It can be hard to believe that the traditional favorite holiday of kids worldwide is the same holiday where grown adults literally throat punch each other for the last toy on the shelf. Work at getting into the mindset of your own children or the kids in your family. Make the holiday effort about making the kids happy and creating lasting memories for them.

10. Select a Central Location

For large families especially, it can be stressful to have to spend the entire holiday season in the car traveling to visit extended family and friends. Opt to go to just one or two places and make plans to meet as many people as possible in one central location. (See also: Ultimate Guide to Holiday Flying)

11. Freeze Your Menu

If you are hosting the family dinner, start preparing the meal early. Make what you can in advance and freeze it. Don't spend the entire day cooking and cleaning when you should be sitting down and laughing with your family.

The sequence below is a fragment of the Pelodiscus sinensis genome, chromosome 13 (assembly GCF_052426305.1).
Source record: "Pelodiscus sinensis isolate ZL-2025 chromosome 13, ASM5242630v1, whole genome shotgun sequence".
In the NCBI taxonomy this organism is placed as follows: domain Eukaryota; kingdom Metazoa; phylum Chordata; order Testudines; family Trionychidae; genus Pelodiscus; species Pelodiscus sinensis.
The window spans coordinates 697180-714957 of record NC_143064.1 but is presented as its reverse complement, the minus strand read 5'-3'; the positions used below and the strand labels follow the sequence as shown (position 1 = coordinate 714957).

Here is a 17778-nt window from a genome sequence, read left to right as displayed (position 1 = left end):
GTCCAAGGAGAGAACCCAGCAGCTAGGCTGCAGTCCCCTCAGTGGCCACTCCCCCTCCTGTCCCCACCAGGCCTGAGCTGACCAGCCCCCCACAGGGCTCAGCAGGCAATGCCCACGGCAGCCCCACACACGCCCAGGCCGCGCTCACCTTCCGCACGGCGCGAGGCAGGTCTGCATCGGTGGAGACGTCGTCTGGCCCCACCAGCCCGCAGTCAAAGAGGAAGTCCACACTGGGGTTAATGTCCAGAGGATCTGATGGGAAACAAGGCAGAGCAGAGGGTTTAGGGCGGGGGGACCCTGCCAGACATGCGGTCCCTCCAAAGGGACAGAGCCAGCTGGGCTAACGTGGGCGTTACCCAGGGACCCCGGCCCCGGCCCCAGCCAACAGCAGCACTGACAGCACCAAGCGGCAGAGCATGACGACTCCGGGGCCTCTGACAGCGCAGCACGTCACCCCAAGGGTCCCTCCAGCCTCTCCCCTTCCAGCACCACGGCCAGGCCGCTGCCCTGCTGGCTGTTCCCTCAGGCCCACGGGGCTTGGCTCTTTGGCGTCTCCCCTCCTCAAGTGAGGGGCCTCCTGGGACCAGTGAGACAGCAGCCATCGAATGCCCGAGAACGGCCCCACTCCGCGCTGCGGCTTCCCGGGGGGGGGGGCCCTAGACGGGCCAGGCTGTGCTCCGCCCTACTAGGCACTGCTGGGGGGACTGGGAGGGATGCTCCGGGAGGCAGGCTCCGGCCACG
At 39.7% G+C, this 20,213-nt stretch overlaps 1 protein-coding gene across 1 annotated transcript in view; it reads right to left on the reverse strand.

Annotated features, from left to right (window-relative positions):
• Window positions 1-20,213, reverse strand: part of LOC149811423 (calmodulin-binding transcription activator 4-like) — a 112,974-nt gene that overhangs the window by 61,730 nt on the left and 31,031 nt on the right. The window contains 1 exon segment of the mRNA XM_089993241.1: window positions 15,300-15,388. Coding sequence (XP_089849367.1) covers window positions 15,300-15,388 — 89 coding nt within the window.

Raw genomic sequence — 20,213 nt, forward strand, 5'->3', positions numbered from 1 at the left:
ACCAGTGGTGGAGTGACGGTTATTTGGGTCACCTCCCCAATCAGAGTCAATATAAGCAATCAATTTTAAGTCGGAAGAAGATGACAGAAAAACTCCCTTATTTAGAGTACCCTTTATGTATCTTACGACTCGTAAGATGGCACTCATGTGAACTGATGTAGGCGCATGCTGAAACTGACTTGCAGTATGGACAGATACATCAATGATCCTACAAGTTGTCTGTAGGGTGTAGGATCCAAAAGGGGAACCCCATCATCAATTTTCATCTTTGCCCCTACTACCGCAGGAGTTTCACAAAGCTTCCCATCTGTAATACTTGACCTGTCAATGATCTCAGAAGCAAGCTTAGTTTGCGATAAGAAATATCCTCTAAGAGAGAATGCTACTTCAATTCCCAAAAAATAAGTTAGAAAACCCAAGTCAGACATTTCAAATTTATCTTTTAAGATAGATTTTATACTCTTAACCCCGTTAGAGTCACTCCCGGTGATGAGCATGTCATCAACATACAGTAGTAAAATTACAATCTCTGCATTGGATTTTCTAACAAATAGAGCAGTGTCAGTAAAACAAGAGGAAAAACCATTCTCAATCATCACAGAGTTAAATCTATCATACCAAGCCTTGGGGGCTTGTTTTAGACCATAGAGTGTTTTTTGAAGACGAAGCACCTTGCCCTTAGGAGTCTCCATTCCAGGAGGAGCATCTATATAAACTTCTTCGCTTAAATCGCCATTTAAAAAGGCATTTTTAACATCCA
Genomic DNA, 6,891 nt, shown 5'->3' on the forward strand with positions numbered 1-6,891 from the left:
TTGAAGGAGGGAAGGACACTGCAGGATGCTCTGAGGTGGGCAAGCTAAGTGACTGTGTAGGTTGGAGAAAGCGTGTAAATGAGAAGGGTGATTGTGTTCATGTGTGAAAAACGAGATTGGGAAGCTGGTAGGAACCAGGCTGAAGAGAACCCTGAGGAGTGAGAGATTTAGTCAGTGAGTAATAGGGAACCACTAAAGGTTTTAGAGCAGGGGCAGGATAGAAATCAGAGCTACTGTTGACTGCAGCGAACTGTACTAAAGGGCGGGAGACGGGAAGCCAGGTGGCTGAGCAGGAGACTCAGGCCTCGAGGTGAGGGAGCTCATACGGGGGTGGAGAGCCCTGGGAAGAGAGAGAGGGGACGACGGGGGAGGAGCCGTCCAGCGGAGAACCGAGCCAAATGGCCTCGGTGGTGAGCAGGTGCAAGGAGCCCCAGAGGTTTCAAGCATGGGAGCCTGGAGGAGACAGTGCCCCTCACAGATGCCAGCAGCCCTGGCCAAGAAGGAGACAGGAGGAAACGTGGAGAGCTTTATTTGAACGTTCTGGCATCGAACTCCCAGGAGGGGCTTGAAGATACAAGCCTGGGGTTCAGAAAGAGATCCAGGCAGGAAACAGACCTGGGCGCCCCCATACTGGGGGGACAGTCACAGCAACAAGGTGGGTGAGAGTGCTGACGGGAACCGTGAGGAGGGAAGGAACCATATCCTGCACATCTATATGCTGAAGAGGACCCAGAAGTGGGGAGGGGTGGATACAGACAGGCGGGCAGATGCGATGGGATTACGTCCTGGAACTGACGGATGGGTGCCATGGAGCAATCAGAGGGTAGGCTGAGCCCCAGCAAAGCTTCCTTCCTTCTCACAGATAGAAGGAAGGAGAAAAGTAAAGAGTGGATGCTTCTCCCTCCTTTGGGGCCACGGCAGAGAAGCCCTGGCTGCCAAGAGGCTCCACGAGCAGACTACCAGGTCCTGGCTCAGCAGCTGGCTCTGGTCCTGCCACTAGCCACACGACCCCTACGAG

12. Adopt Old School Traditions

Take some time to consider your own childhood during the holidays. It likely wasn't filled with the hustle and bustle and materialism that has become the focus these days. Look through your childhood photo albums and make a point of reviving some old school holiday traditions with your family.

13. Unplug Your Brain

When you are done with work for the holidays, unplug your devices and commit to spending time with actual people. Don't update your Facebook. Don't answer work emails. Don't get lost in the digital world like you do the other 364 days of the year.

14. Reset Your Expectations